All of the layers of the spin valve sensor 400 were formed by ion beam sputter deposition (IBSD) with sputtering angle α=40° and sputtering angle if β=0°. Upon conducting tests on the spin valve sensor 400 it was found that the magnetoresistive coefficient dr/R of the spin valve sensor was 6.33%, the ferromagnetic coupling field HF was −0.42 Oe and the resistance R was 15.82 ohms/sq. The next two examples were run for the purpose of comparing the magnetoresistive coefficients dr/R with the magnetoresistive coefficient dr/R of Example 1.

EXAMPLE 2

Example 500, shown in FIG. 17, is the same as Example 400 shown in FIG. 16 except the layers 424, 422 and 426 of the free layer structure 406 were obliquely ion beam sputter deposited at a sputtering angle α=40° and a sputtering angle β=20° while the remainder of the layers were ion beam sputter deposited at a sputtering angle α=40° and sputtering angle β=0° of 90°. After conducting tests the magnetoresistive coefficient dr/R was 6.56%, the ferromagnetic coupling field HF was 3.54 Oe and the resistance R was 15.70 ohms/sq. It can be seen from this example that the free layer structure resulted in a slight increase in magnetoresistive coefficient dr/R as compared to Example 1. The ferromagnetic coupling field increased to 3.54 Oe which is an acceptable level. The resistance R remained substantially the same. The ferromagnetic coupling field is the field exerted on the free layer structure 406 by the magnetic moment 420 of the second pinned layer. When the ferromagnetic coupling field HF is negative it will be antiparallel to the magnetic moment 420 and when it is positive it will be parallel to the magnetic moment 420.

EXAMPLE 3

Example 600, shown in FIG. 18, is the same as Example 500 shown in FIG. 17 except in addition to the free layer structure 406 being formed by oblique ion beam sputter deposition the spacer layer 402 is also formed by oblique ion beam sputter deposition with the same angles α and β. Upon conducting tests the magnetoresistive coefficient dr/R was 6.67%, the ferromagnetic coupling field HF was 10.84 Oe and the resistance R was 15.66 ohms/sq. While the increase in the magnetoresistive coefficient dr/R was desirable the increase in the ferromagnetic coupling field HF to 10.84 Oe is not desirable when the pinned structure is an antiparallel pinned layer structure 406 as shown in the examples. An AP pinned layer structure has a low net demagnetization field and, when combined with the ferromagnetic coupling field HF and a net sense current field HI, due to the sense current IS 430, it becomes difficult to properly bias the magnetic moment 428 of the free layer structure in a parallel position to the ABS when the sensor is in a quiescent state. Accordingly, Example 2 is more desirable than Example 3. However, Examples 2 and 3 show that oblique ion beam sputtering of the free layer structure as well as the spacer layer does not adversely affect the magnetoresistive coefficient dr/R.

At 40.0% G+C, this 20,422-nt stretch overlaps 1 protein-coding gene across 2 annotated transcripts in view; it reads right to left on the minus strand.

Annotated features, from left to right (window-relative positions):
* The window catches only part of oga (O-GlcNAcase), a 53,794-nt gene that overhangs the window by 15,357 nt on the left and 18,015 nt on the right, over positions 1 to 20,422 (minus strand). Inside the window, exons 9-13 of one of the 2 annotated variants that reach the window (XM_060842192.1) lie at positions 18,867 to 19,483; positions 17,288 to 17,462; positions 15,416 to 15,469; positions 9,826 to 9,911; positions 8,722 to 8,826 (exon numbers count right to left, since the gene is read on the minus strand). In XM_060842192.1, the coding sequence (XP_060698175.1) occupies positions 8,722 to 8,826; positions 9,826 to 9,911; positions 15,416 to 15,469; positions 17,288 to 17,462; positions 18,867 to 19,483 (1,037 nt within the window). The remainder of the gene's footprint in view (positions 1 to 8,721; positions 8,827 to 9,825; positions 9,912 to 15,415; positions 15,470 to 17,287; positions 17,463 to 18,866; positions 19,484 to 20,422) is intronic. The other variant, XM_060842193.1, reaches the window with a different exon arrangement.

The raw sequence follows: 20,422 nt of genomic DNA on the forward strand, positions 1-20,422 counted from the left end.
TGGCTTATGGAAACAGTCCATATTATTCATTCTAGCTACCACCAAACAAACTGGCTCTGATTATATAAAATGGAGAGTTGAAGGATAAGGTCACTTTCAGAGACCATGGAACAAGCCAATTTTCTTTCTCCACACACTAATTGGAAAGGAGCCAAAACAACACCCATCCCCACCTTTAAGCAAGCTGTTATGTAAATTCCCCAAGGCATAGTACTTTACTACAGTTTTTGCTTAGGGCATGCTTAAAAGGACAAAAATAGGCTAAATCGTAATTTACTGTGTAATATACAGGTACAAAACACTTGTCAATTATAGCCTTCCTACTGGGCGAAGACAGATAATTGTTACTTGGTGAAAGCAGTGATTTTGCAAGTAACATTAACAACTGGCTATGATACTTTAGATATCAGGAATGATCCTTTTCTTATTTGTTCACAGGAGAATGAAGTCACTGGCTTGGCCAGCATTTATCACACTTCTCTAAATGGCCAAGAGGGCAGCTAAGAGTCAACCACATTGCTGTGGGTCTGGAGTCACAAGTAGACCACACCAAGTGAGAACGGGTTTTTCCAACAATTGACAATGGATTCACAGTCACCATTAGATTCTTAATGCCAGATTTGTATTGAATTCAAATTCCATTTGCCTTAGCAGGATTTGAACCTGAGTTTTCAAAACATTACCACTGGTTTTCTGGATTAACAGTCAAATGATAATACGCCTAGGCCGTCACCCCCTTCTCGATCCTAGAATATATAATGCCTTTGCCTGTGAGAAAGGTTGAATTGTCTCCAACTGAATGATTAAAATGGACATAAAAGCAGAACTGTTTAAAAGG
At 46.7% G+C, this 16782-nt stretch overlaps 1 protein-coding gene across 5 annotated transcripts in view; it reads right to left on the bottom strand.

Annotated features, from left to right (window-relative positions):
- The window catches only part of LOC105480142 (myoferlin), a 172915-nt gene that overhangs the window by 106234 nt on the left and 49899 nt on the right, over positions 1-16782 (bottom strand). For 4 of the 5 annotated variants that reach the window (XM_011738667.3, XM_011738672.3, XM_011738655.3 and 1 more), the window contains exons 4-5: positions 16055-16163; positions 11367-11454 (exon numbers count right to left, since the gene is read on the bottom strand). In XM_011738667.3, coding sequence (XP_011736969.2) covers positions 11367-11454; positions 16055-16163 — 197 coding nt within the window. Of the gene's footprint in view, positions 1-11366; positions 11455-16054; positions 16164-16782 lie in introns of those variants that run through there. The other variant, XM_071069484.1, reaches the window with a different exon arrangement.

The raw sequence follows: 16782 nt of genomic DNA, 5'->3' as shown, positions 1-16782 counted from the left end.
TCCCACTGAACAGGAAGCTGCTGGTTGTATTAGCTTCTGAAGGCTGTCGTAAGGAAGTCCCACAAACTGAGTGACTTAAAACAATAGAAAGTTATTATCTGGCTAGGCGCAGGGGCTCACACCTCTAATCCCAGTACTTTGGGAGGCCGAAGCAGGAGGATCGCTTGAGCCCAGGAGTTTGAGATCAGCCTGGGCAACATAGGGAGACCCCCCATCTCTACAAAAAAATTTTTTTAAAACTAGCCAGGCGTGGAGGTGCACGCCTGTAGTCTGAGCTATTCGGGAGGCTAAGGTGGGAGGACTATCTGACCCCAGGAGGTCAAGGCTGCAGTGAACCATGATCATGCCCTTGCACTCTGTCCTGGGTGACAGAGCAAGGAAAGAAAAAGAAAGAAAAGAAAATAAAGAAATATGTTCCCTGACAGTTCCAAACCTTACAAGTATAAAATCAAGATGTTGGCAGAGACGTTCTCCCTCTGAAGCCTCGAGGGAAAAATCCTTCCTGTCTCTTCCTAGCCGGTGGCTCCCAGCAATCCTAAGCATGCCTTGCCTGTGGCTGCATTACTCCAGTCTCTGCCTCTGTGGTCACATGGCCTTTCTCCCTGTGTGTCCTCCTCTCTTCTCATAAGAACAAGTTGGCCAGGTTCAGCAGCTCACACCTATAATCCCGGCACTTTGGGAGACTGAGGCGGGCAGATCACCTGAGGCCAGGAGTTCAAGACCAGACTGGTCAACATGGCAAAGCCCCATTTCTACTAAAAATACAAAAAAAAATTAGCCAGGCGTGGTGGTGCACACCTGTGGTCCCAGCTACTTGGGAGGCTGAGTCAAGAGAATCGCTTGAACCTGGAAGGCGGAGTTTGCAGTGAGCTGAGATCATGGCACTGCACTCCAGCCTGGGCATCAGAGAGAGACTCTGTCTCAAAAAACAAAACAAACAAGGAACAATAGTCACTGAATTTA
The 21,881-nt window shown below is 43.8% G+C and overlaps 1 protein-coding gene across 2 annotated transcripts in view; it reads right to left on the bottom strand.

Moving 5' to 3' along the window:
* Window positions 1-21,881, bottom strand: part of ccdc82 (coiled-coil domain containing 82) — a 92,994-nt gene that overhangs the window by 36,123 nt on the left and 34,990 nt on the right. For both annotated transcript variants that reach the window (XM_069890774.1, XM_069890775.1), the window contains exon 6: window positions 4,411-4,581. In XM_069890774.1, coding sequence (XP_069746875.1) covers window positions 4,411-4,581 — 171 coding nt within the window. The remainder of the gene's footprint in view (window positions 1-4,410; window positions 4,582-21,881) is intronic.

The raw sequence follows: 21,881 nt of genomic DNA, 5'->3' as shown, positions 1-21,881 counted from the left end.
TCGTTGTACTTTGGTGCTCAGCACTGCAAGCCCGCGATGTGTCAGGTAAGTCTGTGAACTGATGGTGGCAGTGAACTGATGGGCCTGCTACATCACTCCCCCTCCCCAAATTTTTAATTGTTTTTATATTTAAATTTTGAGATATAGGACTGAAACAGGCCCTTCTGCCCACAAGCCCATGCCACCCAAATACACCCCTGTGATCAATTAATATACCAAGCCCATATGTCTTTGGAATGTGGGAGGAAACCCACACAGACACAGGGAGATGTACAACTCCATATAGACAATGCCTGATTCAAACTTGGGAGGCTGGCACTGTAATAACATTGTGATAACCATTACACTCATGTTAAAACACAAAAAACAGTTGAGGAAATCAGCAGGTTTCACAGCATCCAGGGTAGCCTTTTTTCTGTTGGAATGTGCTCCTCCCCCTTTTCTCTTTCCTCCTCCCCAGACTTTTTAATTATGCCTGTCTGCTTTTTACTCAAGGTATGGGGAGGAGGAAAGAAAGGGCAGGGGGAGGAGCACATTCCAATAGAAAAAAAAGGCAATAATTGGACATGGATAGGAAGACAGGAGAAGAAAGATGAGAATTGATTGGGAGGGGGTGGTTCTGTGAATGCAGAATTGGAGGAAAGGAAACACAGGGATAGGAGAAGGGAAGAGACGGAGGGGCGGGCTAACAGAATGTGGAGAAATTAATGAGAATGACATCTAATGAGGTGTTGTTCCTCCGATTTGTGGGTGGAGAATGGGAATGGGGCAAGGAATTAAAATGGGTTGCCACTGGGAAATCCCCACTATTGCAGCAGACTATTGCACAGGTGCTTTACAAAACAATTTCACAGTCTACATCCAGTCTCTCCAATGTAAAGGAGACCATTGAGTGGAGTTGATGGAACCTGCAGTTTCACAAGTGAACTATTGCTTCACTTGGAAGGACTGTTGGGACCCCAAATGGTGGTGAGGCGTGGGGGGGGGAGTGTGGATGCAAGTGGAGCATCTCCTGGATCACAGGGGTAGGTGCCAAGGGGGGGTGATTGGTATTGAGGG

EXAMPLE 4

Example 700, shown in FIG. 19, shows an exemplary free layer structure 701 located between a bottom layer 702 and first and second top layers 704 and 706. The free layer structure 700 has a middle layer 708 located between first and second outside layers 710 and 712. The thicknesses and materials of the layers are 31 Å of copper (Cu) for the bottom layer 702, 5 Å of cobalt (Co) for the first outside layer 710, 54 Å of nickel iron (NiFe) for the middle layer 708, 5 Å of cobalt (Co) for the second outside layer 712, 10 Å of copper (Cu) for the first top layer 704 and 50 Å of tantalum (Ta) for the second top layer 706. All of the layers of Example 700 were ion beam sputter deposited with sputtering angles α=40° and β=0°. FIG. 20A shows easy axis and hard axis loops 720 and 722 in a M/H graph of Example 700 before annealing. The openness of the hard axis loop 722 shows considerable hysteresis when Example 700 is subjected to applied fields. Hard axis coercivity HCH, which quantifies hysteresis, is measured from the origin of the x and y axes to the intersection of the hard axis loop with the x axis. Example 700 was then subjected to annealing at a temperature of 220° C. for a period of 6 hours which simulates hard baking the photoresist layers in the write head to form the first, second and third insulation layers 86, 88 and 90 in FIG. 6. The easy and hard axis loops after annealing are shown at 730 and 732 in FIG. 20B. It can be seen that the annealing reduced the hard axis coercivity HCH of Example 700, but an openness in the hard axis loop 732 still remained which will cause Barkhausen noise when Example 700 is used in a read head.

EXAMPLE 5